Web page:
Business Combinations

 

The Company accounts for its business combinations using the acquisition method of accounting where the purchase consideration is allocated to the underlying net tangible and intangible assets acquired, based on their respective fair values. The excess of the purchase consideration over the estimated fair values of the net assets acquired is recorded as goodwill. Identifiable assets acquired, liabilities assumed and any noncontrolling interest in the acquiree are recognized and measured as of the acquisition date at fair value. Additionally, any contingent consideration is recorded at fair value on the acquisition date and classified as a liability. Goodwill is recognized to the extent by which the aggregate of the acquisition-date fair value of the consideration transferred and any noncontrolling interest in the acquiree exceeds the recognized basis of the identifiable assets acquired, net of assumed liabilities. Determining the fair value of assets acquired, liabilities assumed and noncontrolling interests requires management’s judgment and often involves the use of significant estimates and assumptions, including, but not limited to, the selection of appropriate valuation methodology, projected revenue, expenses and cash flows, weighted average cost of capital, discount rates, estimates of customer turnover rates and estimates of terminal values.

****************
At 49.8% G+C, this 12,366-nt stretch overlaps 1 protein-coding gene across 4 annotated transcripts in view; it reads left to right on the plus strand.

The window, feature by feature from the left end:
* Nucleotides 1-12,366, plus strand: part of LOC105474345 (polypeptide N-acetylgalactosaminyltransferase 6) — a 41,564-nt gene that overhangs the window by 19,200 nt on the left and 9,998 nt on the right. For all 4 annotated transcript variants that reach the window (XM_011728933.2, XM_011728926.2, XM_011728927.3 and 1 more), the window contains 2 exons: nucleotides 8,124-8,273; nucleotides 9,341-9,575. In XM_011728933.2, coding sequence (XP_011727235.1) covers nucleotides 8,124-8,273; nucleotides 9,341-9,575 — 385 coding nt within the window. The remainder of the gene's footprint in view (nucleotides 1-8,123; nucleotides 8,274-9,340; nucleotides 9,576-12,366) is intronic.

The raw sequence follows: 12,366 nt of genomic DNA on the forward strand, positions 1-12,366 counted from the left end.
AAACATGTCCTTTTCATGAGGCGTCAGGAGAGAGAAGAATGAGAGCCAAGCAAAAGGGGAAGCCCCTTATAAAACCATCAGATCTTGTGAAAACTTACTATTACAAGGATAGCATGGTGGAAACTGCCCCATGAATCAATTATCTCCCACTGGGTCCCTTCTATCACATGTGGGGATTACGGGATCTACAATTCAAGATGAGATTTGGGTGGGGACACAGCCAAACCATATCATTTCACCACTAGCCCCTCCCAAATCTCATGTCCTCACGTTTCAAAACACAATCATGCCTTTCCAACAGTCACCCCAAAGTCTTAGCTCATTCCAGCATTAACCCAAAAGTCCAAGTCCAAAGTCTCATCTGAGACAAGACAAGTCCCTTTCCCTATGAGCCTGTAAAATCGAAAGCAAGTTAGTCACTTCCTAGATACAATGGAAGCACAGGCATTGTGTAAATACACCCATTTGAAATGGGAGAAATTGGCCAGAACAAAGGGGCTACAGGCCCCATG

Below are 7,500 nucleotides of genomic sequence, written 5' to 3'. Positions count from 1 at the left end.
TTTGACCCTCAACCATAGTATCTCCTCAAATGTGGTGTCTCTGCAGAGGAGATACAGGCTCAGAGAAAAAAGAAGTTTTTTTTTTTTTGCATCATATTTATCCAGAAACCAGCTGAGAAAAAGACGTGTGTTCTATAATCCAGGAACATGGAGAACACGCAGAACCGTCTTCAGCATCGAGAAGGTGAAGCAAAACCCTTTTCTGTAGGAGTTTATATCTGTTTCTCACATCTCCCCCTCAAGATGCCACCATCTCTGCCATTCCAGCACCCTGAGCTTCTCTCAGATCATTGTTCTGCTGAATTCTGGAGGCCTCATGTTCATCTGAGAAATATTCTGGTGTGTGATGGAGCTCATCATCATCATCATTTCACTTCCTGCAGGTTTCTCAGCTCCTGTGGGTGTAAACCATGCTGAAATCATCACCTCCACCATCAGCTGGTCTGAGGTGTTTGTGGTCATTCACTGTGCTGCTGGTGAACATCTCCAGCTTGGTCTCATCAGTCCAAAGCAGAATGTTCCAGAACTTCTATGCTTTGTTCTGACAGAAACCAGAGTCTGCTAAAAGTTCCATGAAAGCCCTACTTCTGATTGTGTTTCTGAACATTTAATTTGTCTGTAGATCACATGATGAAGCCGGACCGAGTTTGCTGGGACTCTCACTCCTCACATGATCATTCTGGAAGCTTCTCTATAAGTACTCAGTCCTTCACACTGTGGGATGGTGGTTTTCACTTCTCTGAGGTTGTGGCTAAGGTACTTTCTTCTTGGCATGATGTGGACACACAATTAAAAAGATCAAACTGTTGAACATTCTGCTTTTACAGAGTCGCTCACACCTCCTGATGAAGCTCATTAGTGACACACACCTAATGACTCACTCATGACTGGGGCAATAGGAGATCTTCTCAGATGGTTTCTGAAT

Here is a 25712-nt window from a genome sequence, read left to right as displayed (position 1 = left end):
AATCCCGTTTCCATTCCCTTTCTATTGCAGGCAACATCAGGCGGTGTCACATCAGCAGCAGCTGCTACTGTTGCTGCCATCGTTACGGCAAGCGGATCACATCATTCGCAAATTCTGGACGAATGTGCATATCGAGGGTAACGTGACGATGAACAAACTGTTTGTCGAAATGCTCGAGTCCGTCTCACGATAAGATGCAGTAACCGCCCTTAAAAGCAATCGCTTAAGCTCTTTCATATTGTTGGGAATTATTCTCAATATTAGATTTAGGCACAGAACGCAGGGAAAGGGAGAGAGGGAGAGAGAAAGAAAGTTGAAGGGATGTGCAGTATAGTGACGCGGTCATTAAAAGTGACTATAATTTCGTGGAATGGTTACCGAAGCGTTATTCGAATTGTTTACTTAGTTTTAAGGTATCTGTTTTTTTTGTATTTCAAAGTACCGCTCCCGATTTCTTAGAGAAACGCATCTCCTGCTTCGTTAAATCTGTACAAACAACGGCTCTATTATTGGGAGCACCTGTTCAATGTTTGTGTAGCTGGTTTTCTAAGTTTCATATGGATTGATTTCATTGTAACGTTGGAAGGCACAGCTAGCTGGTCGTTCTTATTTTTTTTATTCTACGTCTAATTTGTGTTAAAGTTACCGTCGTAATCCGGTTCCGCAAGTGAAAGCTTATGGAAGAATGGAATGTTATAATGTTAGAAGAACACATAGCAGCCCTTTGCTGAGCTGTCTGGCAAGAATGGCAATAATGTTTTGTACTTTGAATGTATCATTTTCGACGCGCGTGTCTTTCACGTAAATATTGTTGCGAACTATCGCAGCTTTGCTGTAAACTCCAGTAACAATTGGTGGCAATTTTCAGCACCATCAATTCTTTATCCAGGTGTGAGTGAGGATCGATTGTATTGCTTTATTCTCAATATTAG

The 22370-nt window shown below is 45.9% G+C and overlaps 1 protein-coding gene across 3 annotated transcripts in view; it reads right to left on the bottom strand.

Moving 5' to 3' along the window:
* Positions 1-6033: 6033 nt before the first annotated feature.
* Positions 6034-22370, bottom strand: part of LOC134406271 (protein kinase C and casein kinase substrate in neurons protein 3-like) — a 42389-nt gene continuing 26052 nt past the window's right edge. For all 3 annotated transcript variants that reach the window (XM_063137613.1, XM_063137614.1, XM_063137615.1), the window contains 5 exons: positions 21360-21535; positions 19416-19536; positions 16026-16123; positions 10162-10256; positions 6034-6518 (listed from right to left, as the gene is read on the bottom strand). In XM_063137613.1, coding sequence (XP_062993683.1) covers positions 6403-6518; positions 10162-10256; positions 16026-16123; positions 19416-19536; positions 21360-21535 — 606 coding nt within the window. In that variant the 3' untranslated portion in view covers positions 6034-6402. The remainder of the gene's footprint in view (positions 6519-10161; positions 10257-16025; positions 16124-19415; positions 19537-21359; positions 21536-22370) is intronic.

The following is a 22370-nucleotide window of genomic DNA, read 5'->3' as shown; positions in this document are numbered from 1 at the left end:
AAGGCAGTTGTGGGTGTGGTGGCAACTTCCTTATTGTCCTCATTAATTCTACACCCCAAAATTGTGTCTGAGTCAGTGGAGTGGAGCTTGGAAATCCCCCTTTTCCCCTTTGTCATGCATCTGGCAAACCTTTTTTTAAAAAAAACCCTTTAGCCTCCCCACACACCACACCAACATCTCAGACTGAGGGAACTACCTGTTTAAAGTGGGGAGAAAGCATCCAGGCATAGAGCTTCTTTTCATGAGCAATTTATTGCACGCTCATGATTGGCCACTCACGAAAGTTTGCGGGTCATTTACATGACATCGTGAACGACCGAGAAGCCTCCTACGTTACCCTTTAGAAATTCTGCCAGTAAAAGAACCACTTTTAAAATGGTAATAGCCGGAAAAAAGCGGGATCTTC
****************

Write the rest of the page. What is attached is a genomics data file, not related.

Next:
Cash and Cash Equivalents

 

Cash and cash equivalents include all highly liquid investments with original maturities, when purchased, of three months or less.

 

The following table provides amounts included in cash, cash equivalents and restricted cash presented in the consolidated statements of cash flows for the fiscal years ended March 31 (in thousands):

 

   2020   2019 
Cash and cash equivalents  $5,702   $13,704 
Restricted cash   6,735    235 
Total cash and cash equivalents and restricted cash  $12,437   $13,939 

 

F-11

 

 

Restricted Cash and Cash Equivalents

 

The Company maintains certain letters of credit agreements with its banking provider, which are secured by the Company’s cash for periods of less than one year, as well as an account control agreement associated with the Company’s senior secured convertible debentures whereby the Company is required to have a minimum cash on hand of $6.5 million. As of March 31, 2020 and 2019, the Company had restricted cash of $6.7 million and $0.2 million, respectively.